After saving King Aodren with her newfound Channeler powers, Britta only wants to live a peaceful life in her childhood home. Unfortunately, saving the King has created a tether between them she cannot sever, no matter how much she'd like to, and now he's insisting on making her a noble lady. And there are those who want to use Britta’s power for evil designs. If Britta cannot find a way to harness her new magical ability, her life—as well as her country—may be lost.
The stakes are higher than ever in the sequel to Ever the Hunted, as Britta struggles to protect her kingdom and her heart.
About the Author
With a B.A. in English, Erin Summerill aspired to be a writer, but first she grabbed a Nikon and became a professional wedding photographer. When she isn’t writing, she’s chasing her four kids, two dogs, one cat, and five chickens. Erin and her family live in Utah. www.erinsummerill.com
Read an Excerpt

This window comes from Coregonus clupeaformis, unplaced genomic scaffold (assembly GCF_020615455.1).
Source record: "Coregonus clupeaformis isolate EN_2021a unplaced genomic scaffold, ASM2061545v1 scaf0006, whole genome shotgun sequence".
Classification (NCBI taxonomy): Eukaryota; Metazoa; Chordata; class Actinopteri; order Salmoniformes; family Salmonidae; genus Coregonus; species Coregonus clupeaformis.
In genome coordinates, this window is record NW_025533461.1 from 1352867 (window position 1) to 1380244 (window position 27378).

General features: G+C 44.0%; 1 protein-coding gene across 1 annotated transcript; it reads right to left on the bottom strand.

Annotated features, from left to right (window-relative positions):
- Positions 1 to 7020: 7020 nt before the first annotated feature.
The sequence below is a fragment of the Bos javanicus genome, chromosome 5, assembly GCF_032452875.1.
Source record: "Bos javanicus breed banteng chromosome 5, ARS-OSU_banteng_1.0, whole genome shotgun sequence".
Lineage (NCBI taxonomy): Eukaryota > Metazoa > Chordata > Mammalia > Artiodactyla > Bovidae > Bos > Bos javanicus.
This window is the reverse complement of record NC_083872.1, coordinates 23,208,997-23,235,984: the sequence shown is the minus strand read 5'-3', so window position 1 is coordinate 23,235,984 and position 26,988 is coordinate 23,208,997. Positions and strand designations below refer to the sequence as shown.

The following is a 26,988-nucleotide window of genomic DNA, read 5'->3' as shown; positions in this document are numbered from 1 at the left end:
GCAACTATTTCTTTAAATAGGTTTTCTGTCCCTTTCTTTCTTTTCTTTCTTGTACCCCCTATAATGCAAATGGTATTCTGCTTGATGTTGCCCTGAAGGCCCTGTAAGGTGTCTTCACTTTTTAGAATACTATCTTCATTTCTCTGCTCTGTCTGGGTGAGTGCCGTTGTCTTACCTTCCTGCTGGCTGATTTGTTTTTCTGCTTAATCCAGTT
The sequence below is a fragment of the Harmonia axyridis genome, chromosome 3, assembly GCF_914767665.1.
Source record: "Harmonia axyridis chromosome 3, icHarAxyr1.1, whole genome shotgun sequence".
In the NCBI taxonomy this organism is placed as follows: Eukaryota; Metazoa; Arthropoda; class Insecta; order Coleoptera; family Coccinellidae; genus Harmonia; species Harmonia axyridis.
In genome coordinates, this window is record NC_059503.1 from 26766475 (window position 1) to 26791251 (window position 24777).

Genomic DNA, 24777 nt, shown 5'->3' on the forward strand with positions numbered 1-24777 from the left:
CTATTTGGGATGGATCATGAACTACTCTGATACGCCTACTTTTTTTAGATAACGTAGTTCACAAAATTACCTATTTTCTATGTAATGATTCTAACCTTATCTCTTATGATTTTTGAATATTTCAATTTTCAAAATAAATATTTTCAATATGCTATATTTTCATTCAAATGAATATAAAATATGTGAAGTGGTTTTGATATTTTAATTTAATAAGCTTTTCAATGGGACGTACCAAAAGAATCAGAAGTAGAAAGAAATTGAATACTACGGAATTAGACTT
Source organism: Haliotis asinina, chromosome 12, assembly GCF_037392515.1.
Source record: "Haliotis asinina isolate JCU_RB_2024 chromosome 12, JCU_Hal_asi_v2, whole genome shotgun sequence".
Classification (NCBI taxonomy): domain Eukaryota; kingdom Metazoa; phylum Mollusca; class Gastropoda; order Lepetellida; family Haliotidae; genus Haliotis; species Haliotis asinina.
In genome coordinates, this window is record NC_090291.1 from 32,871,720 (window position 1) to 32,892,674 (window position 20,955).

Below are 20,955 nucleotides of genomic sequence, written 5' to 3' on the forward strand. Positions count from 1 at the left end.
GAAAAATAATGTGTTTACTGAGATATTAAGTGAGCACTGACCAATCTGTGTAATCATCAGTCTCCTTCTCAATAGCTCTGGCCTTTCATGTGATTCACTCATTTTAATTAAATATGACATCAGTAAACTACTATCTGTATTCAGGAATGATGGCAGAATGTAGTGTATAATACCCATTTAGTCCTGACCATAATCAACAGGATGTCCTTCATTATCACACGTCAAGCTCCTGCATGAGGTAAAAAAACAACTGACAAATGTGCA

A minute spent in a shaerdanian tavern is a minute too long. I motion for Finn to fall behind as the creaky door slams closed, leaving us in the loud, crowded, lantern-lit room. We garner a few glances, but most turn back to their cups. Only a one-eyed cat perched atop an ale barrel keeps my younger brother and me in its sights. I don’t mind the surly types who hang around these places, the wenches with their skirts tied up and colorful shifts showing, and the bawdy songman accompanied by a guitar-plucking fellow. All are rightly pissedeyes blurry, smiles toothy, and voices gratingly bright. It’s the smell that gets me every time. The rain in Shaerdan makes scents stronger. Makes taverns a pungent mix of moldy floor planks, vinegar, and fermented despair. I hold my breath and slide a folded piece of parchment into the pocket on my belt. Finn watches me. He’s seen me pull it out more than a few times in the last month. Probably noticed the action has increased the farther we’ve traveled from Malam. He knows not to mention it. Finn and I walk through the tavern and sit at the bar. After the long night and half day of riding, it’s good to rest. If I dropped my forehead into my hands, I’d be asleep in a blink. Tempting if we weren’t so close to the end of the hunt. And if we weren’t still on Shaerdan soil, where being identified as a Malamian will get you gutted. A vision of a pale blond, freckled girl with a smile that has to be earned spurs me on, pierces me with longing. A card game plays out on the nearest table, Shaerdanian silvers piled high enough to entice hungry onlookers. Pushing away the fatigue, I sit taller. Force my hands to relax, one resting over my left trouser pocket full of coins. My other hand is splayed on the bar. I fight to look the part in this tavern. Mistakes cannot happen today, not when we’re so close to finding Lord Jamis’s mistress. The barkeep is a big man, no taller than me, but thicker through the gut like he’s packing a barrel of ale. Busy talking to patrons, he gives no heed to Finn or me. Typical tavern kinsmen. They love their gossip as much as a Malamian market-goer. I scowl in the man’s direction and rap my knuckles on the tacky surface of the bar. “Coming, coming,” the barkeep grumbles. He moves in front of me, arms resting on the bar between us. His eyes, yellowed whites surrounding black irises, take in my little brother and me. “What’ll ya have?” This town, Rasimere Crossing, in the remote southern plains of Shaerdan, isn’t one I’ve been to before. Since both countries backed down from the war, tension is mountain high. Harder to navigate too. Hardly a contact in Shaerdan will speak to me without drawing a sword. Yesterday, a barkeep up north confirmed that Lord Jamis’s mistress, Phelia, was only a half day ahead of us and headed here. Within days after Jamis’s arrest, the high lord had squawked about the Spiriter’s identity. Course, it took a bit of Omar’s torture to get it out of him. It’s not uncommon for noblemen at court to have mistresses. The women keep to themselves. For this reason, I doubt anyone would’ve thought her a threat. Especially since association with a high nobleman comes with some protection. Still, it’s not a mistake that I, or the few men who know the harm the Spiriter inflicted, will make again. As soon as she was identified, King Aodren sent me after her. I’ve followed Phelia’s trail across Malam and into the dangers of Shaerdan. And now, finally, Siron’s speed has bought us enough time to cross paths. The bloody hunt’s had me noosed for a month. That’s a month longer than I’ve wanted to be gone from Brentyn and Britta. And damn if I haven’t felt off the entire time we’ve been apart. Like distance has set me adrift. Today the hunt ends. Most barkeeps won’t suffer a man who’ll fill a chair and not pay to fill a cup or four. Even so, I’ve no time for primer drinks. “We’re looking for our mother, who came south to find work.” In a Shaerdanian lilt, I go on with the fib, explaining that we’re soldiers returning from the waror almost war since it ended a little over a month ago, before it officially began. “Light brown hair, blue eyes, about this tall. Goes by the name Phelia.” I hold my hand up, providing the description that the castle attendants gave me. “Seen anyone like that?” The man pushes his tongue into the side of his cheek and then slides it over half-blackened teeth. “Aye. Perhaps.” “I’m all ears.” “Yeah. Might’ve seen someone matching that description earlier.” “How long ago?” Finn cuts in. I shoot him a look. His Shaerdanian accent wouldn’t fool a deaf goat. Told him as much in the last town. The barkeep doesn’t seem to notice. He plunks a couple mugs on the counter. “Before we get too chatty, let me get you fellas a drink.” It’s a fight to keep the easy smile on my face, knowing he likely holds information about Phelia. My hand shifts to my belt, to cover the parchment hidden in the leather. The motion usually centers me. “Or, if you’re aiming to take off sooner . . .” The man taps a glass on the counter. “You can pay for a drink and leave with some answers.” Right. Should’ve thrown money at him in the first place. I withdraw some coins, dropping them to plink on the wood. “Good enough?” “Cohen.” Finn’s sharp whisper snags my attention. He reaches for the coins. The man’s fist slams Finn’s hand flat against the bar. My brother yelps. Confused, I shove my chair back and lean into the barkeep’s face. “Get your hand off my brother.” The music stops. Every eye in the tavern cuts to us. A few men rise to their feet. “No Shaerdanian would pay with Malam coins,” the barkeep says. My jaw ticks, insides seizing like Siron’s kicked me in the gut. Bloody seeds. “You think I’m one of those scrants?” I spit, leaning heavily into a Shaerdanian accent that sounds loud but flat in the silent room. Finn’s eyes volley around the tavern and back to his trapped hand. The kid hides his panic as well as a tabby cat in a wolf den. “Your brother looks like he’s about to toss his last meal. Doesn’t seem soldierly to me.” He grips Finn’s fingers, ripping away my brother’s hand to pick up the damning coins. Three prayers Finn doesn’t open his mouth. “Must’ve forgot those were in my pocket.” I lean back in my chair. Shrug. “Needed some Malamian silvers at the border. Nothing to spoil a man’s drink over.” Boots scratch the plank floor. Men step closer. The barkeep cocks his head. “A fortnight back, two teenage girls went missing. Upset a lot of kinsmen ’round here. A town over, a girl was taken just a week ago. Her pa saw the men who did it. Tried to fight them and lost his life. Poor man’s wife caught sight of the raiders as they were shoving her girl in a carriage. Heard ’em speak. Said they sounded Malamian. Now, why would a few ball-less scrants from Malam want our girls? Maybe they’re itching to rekindle the war they almost started. What do you know of that, traveler?” “No more than tavern hearsay.” During my travels I’ve caught a few stories similar to this man’s. Daughters taken at night. Some snatched during the day. No women, just girls. It’s enough to raise concerns, but that’s something to focus on after I’ve got Phelia manacled. “Now, I can see you’re a smart man,” I tell the barkeep. “You don’t really think my brother and me have something to do with that. Coins don’t mean anything. Collector’s items.” “Your brother’s awfully silent.” “He’s shy. You scare the piss out of him.” A shadow shifts over my left shoulder. A giant of a man glares down at us. “Yeah, speak, boy.” “Leave him out of this.” My unspoken warning is clear. Another person moves behind Finn, blocking the path to the door. “Maybe we’ve caught us two of their spies. Maybe we pry loose answers about where they been hiding our girls.” His bush of a beard barely moves when he talks, the comment sliding from the slits of his lips like snakes from under a briar. He must not really think we’re the kidnappers, or he’d have gutted us already. Still, I eye his hand as it moves to the dagger tucked into his belt. “Explain yourself, boy.” In Finn’s fourteen years, I figure I’ve seen every one of my brother’s expressions. The wide tooth-and-gum smile he flashes when he catches a river trout. How tight-knit his brows get when he’s frustrated or angry. The somber set of his eyes before we part for months on end. None of those expressions match the look he’s giving me now. Panic and fear and something more. Something like disappointment. I put a hand on Finn’s shoulder, squeezing. Reassuring. “He’s a boy. One who needs to get back to tending fields. Not sit around in taverns. Time to go, Finn.” “You aren’t leaving so soon” comes from the Goliath behind me. “It’s the truth.” Finn misses the accent target by a league. “He’s from Malam!” the barkeep yells. Bloody seeds! Someone reaches for Finn, but my brother skitters out of his seat. I slam an elbow into the man behind me before he can grab Finn. “Get out of here,” I rasp. My brother jerks away, maneuvering for the door before more kinsmen come at me. Four to one aren’t bad odds, considering the barkeep is blocked by the counter. The bearded man charges. I jump back, grab my stool, and shove it into his gut. Angling for the door, I slam a shoulder against another fellow. Fend off a punch. Take a fist square to the chin. Bludger. I block a hit, bob out of reach from someone coming at my side, and narrowly avoid a crashing stool. Cheers erupt over the fight. A few voices shout to end it. Or end me. The tavern is chaos. I manage to push someone onto the playing table. Cards scatter. Money falls to the floor. The diversion leaves one mountain of a man between the exit and me. He’s easily a half-head taller and a half-body bigger. The zing of his drawn sword has me cursing. The man swings. I grasp a stool, thrusting it between us to catch his blade before it takes off my limb. My arms rattle from wrists to elbows. I use all my strength to twist the stool and shove, a move that sends the man off-balance and gives me the opening I need to flee the tavern. Finn’s across the street, headed for an alley. I scramble after him, my breath running hard. The tavern thugs chase us around town, but they’re drunk and we’re sober. We wind through shops and hide in shadows until we’ve lost any followers. On the northern outskirts of Rasimere Crossing, an old barn sits unused. We settle against the wall that faces the forest and catch our breath. Sweat slides down Finn’s temples. “Cannot believe that.” “I nearly got you killed.” I’m so angry, it comes out choppy. I promised Ma and myself I’d keep him safe. Piss of a job I’ve done. “Nah, you made me leave before it got to the good part.” I rub my thumb over the scar that starts beneath my cheekbone and hides in my short beard. “The good part?” “I didn’t get any punches in, but still . . .” “Shouldn’t have been in a situation for you to throw punches.” “My first tavern fight,” he says, awed. “Don’t be a fool.” He grins, teeth and gums shining under the sun. Footsteps clap against the ground around the corner. I grab my dagger as a girl holding a sword steps into sight. There’s something familiar about her raven hair and tan face. Irritated that she was able to sneak up on us, I gesture with the point of my blade. “Stop there and state your business.” Her lips twitch. “Nice to see you too, Cohen.” My frown sets. I rack my brain. Who’s this girl? She lets out a short, squeaky laugh that sounds like it’s being pressed through a windbag. “You don’t remember who I am? We met once . . .” She trails off, as if hoping I’ll pick up the scent. “In Celize.” “I meet a lot of people.” Her grin fades. “At Enat’s home.” A memory surfaces of a log home outside of Celize. My scowl shifts into surprise. “The Archtraitor’s daughter. Lirra, right?” Her father is infamous for openly opposing the Purge Proclamationa decree that eliminated most Channelers in Malamand defecting to Shaerdan after his wife and small child were killed because of his outspoken defiance. Lirra cinches up straighter than an arrow. “Don’t call him the Archtraitor. Around here, he’s just Millner Barrett.” “No offense intended.” She eyeballs my dagger. “Lower your blade, hunter. I know where you can find the woman you’re hunting.”